While the board unanimously voted against the project, the developer, Russo Development, plans on taking their case to court.
According to the United States Census Bureau, following the onset of the pandemic, the number of people primarily working from home went from 5.7% to 17.9%, or 9 million people to 27.6 million. In fact, 2021 marked the highest recorded number and percentage of Americans working from home since the American Community Survey began in 2005.
Many experts attribute the increased stock in the multifamily facet of commercial real estate to the pandemic. Professionals working from home are taking their new situation as an opportunity to move wherever they want, and New Jersey seems to be many people’s top destination.
Adversely, this proves to have a negative impact on the sales, builds and rentals of office spaces in the area.
Vice President of Business Development and Marketing at Vineland Construction Robert Powell says that the company has seen movement in office spaces but not in new builds.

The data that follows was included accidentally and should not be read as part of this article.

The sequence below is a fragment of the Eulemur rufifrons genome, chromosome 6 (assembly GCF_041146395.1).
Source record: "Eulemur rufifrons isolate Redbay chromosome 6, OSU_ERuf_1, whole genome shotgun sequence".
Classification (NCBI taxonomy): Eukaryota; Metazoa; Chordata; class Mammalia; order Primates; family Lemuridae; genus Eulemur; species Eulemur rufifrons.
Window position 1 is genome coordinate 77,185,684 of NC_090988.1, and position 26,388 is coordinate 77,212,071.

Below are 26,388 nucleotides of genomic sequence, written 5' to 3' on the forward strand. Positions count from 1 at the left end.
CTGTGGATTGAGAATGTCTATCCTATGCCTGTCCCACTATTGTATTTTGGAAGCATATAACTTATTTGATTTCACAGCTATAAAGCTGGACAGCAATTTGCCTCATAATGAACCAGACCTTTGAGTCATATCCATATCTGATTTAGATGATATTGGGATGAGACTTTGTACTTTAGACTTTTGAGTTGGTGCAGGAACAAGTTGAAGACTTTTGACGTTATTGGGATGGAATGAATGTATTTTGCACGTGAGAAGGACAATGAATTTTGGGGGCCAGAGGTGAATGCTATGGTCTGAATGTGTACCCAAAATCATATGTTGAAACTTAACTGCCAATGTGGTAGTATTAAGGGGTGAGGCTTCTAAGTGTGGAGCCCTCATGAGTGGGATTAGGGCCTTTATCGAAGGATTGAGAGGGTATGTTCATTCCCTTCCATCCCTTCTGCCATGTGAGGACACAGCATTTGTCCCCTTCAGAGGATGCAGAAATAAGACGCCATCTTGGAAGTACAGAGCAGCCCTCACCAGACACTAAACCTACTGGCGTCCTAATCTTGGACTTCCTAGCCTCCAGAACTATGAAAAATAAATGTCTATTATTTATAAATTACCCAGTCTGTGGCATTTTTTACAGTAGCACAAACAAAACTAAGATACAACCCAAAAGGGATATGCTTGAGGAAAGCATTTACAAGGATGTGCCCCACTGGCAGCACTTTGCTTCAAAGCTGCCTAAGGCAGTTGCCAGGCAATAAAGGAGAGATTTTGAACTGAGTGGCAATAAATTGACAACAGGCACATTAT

“We’ve had some recent success and new office leasing from smaller tenants, but that's still lagging behind in terms of people looking for space or actually wanting to expand or grow their businesses,” Powell says.
While Vineland Construction hasn’t been busy with new office builds, he says that they’ve done a lot of projects involving drive-thrus at quick-service restaurants (QSR).
“We have numerous retail tenants that, post-COVID, especially in QSR and food, are really looking to establish new spots with drive-thrus. This is particularly because of the demand from COVID and where they saw people looking to go out and grab food and access it quickly,” Powell says.
Most of today’s trends are the direct results of yesterday’s unprecedented circumstances. However, looking ahead, experts estimate that the trends are shifting in a different direction that will change the game for all branches of commercial real estate.